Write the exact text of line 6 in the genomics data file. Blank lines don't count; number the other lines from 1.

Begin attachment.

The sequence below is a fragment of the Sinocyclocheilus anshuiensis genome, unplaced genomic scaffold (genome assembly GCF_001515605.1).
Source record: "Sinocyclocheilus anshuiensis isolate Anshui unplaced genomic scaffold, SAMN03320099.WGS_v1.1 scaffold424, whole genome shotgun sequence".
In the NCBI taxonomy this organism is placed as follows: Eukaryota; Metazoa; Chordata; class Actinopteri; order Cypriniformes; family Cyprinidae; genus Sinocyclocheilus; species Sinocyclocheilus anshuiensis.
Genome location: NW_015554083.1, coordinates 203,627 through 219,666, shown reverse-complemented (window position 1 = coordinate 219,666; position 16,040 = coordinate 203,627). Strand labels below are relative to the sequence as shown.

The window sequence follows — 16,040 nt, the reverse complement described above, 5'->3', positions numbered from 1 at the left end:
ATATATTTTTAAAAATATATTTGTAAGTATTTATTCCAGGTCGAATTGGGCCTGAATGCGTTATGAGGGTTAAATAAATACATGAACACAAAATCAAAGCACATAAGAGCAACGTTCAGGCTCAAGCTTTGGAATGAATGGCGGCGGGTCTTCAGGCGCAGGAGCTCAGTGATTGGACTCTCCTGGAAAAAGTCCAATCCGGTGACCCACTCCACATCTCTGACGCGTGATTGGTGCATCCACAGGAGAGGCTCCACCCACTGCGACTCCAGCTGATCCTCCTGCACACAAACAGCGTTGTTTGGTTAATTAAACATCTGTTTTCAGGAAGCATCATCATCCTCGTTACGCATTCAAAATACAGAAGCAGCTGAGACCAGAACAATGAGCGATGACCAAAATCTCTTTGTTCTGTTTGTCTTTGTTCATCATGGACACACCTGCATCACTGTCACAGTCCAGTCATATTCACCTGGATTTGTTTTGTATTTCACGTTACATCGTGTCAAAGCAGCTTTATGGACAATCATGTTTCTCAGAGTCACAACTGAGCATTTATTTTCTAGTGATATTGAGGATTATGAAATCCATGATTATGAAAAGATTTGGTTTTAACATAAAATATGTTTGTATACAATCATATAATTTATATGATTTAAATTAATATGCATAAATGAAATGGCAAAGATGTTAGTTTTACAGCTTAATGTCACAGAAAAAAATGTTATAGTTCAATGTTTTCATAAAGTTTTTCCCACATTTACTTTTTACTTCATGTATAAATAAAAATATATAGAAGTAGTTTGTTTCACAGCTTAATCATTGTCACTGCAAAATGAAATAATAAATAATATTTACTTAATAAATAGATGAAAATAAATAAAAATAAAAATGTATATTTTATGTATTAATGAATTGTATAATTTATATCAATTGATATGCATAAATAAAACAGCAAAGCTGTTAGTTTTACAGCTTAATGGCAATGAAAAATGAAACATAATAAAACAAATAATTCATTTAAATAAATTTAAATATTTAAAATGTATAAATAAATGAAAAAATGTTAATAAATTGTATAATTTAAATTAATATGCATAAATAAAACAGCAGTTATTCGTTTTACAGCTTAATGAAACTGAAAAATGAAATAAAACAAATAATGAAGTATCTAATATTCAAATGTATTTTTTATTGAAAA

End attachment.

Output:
ATATATTTTTAAAAATATATTTGTAAGTATTTATTCCAGGTCGAATTGGGCCTGAATGCGTTATGAGGGTTAAATAAATACATGAACACAAAATCAAAGCACATAAGAGCAACGTTCAGGCTCAAGCTTTGGAATGAATGGCGGCGGGTCTTCAGGCGCAGGAGCTCAGTGATTGGACTCTCCTGGAAAAAGTCCAATCCGGTGACCCACTCCACATCTCTGACGCGTGATTGGTGCATCCACAGGAGAGGCTCCACCCACTGCGACTCCAGCTGATCCTCCTGCACACAAACAGCGTTGTTTGGTTAATTAAACATCTGTTTTCAGGAAGCATCATCATCCTCGTTACGCATTCAAAATACAGAAGCAGCTGAGACCAGAACAATGAGCGATGACCAAAATCTCTTTGTTCTGTTTGTCTTTGTTCATCATGGACACACCTGCATCACTGTCACAGTCCAGTCATATTCACCTGGATTTGTTTTGTATTTCACGTTACATCGTGTCAAAGCAGCTTTATGGACAATCATGTTTCTCAGAGTCACAACTGAGCATTTATTTTCTAGTGATATTGAGGATTATGAAATCCATGATTATGAAAAGATTTGGTTTTAACATAAAATATGTTTGTATACAATCATATAATTTATATGATTTAAATTAATATGCATAAATGAAATGGCAAAGATGTTAGTTTTACAGCTTAATGTCACAGAAAAAAATGTTATAGTTCAATGTTTTCATAAAGTTTTTCCCACATTTACTTTTTACTTCATGTATAAATAAAAATATATAGAAGTAGTTTGTTTCACAGCTTAATCATTGTCACTGCAAAATGAAATAATAAATAATATTTACTTAATAAATAGATGAAAATAAATAAAAATAAAAATGTATATTTTATGTATTAATGAATTGTATAATTTATATCAATTGATATGCATAAATAAAACAGCAAAGCTGTTAGTTTTACAGCTTAATGGCAATGAAAAATGAAACATAATAAAACAAATAATTCATTTAAATAAATTTAAATATTTAAAATGTATAAATAAATGAAAAAATGTTAATAAATTGTATAATTTAAATTAATATGCATAAATAAAACAGCAGTTATTCGTTTTACAGCTTAATGAAACTGAAAAATGAAATAAAACAAATAATGAAGTATCTAATATTCAAATGTATTTTTTATTGAAAA